Released 1954 (Japan, a month before its U.S. release)
American, in English
Director – Elia Kazan (who also directed Gentleman’s Agreement)
Stars – Marlon Brando, Karl Malden, Lee J. Cobb, Eva Marie Saint
A story of corruption and murder amongst a dockworker’s union in NYC. Brando stars as conflicted stooge Terry Malloy; Malden as the local priest Father Barry, who’s trying to get the men to do the right thing; Cobb as union boss Johnny Friendly; and Saint as Edie Doyle, a woman trying to solve the murder of her brother Joey, who was silenced for trying to speak out against union corruption.
If you’re a regular reader of my reviews, then you’ll know I’m a little sensitive to how “romance” is treated in movies. There’s a forcible kiss in this one, which, ugh, come on.
Towards the end, Edie says some stuff that’s inconsistent with her character. I was a little unclear on whether it was intentional, to show how the events of the movie and her budding love for Terry have changed her, or whether it was bad writing. If it’s the former, it’s brilliant. If it's the latter, then it bothers me. I’m going to go with intentional(?).
During the big fight scene at the end, it’s laughably obvious that it’s not Brando fighting.
Honestly, there isn’t much to dislike here. Consider the above to be minor nitpicks. The writing, especially the dialogue, is generally fantastic. So is the directing. The story is both interesting & engaging. I thought the ending scene was superb. Hands down, though, the best thing about this movie is the acting. There are a lot of great performances. I enjoyed Brando, of course. This was the kind of performance that made him famous. Even better, in my opinion, was Malden. I was very disappointed to discover that he didn’t earn an Oscar for this role.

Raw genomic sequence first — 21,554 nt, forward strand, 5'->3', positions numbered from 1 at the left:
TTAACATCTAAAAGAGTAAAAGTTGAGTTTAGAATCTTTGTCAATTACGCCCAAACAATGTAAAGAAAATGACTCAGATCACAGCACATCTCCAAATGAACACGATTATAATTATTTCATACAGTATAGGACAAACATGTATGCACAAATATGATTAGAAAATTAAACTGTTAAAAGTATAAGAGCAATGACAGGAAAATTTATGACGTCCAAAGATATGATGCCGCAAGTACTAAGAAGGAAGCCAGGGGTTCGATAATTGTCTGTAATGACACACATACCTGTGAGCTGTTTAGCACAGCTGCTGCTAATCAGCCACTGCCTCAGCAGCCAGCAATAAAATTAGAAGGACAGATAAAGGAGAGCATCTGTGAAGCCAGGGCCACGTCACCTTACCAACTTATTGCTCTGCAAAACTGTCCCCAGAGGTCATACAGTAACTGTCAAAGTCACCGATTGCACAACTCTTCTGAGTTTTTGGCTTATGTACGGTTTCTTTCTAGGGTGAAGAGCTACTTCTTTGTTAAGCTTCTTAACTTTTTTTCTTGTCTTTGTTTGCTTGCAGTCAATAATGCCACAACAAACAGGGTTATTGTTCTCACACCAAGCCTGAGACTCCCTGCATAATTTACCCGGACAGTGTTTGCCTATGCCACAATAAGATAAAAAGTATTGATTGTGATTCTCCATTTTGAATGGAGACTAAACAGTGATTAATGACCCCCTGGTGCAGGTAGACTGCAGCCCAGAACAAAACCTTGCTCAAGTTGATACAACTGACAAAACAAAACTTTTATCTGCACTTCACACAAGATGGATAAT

My two favorite scenes:
Terry and Edie walking through the park together. Edie drops her glove. Terry picks it up, brushes it off, and then begins to play with it, eventually putting it on. I think this scene is incredibly sweet and subtly gives viewers a glimpse into the true heart of Terry.
Terry and his brother Charley (Rod Steiger) in the cab. Charley has betrayed Terry. The look on Terry’s face as he says, “Oh, Charley. Oh, Charley.” Man, that’s a punch to the gut. The lines that follow are the most famous lines of the movie.
I’ve seen only two of the 1950s winners before. This is one of them. However, I hadn’t seen it in about 17 years or so. I was genuinely worried that it wasn’t going to stand the test of time, that I wouldn’t like it this time around. I’m so glad that my worries were unfounded.
This is one of those “it’s a classic for a reason” movies. It’s simply a phenomenal piece of filmmaking. You should definitely see it.
I give this movie 4.75 stars.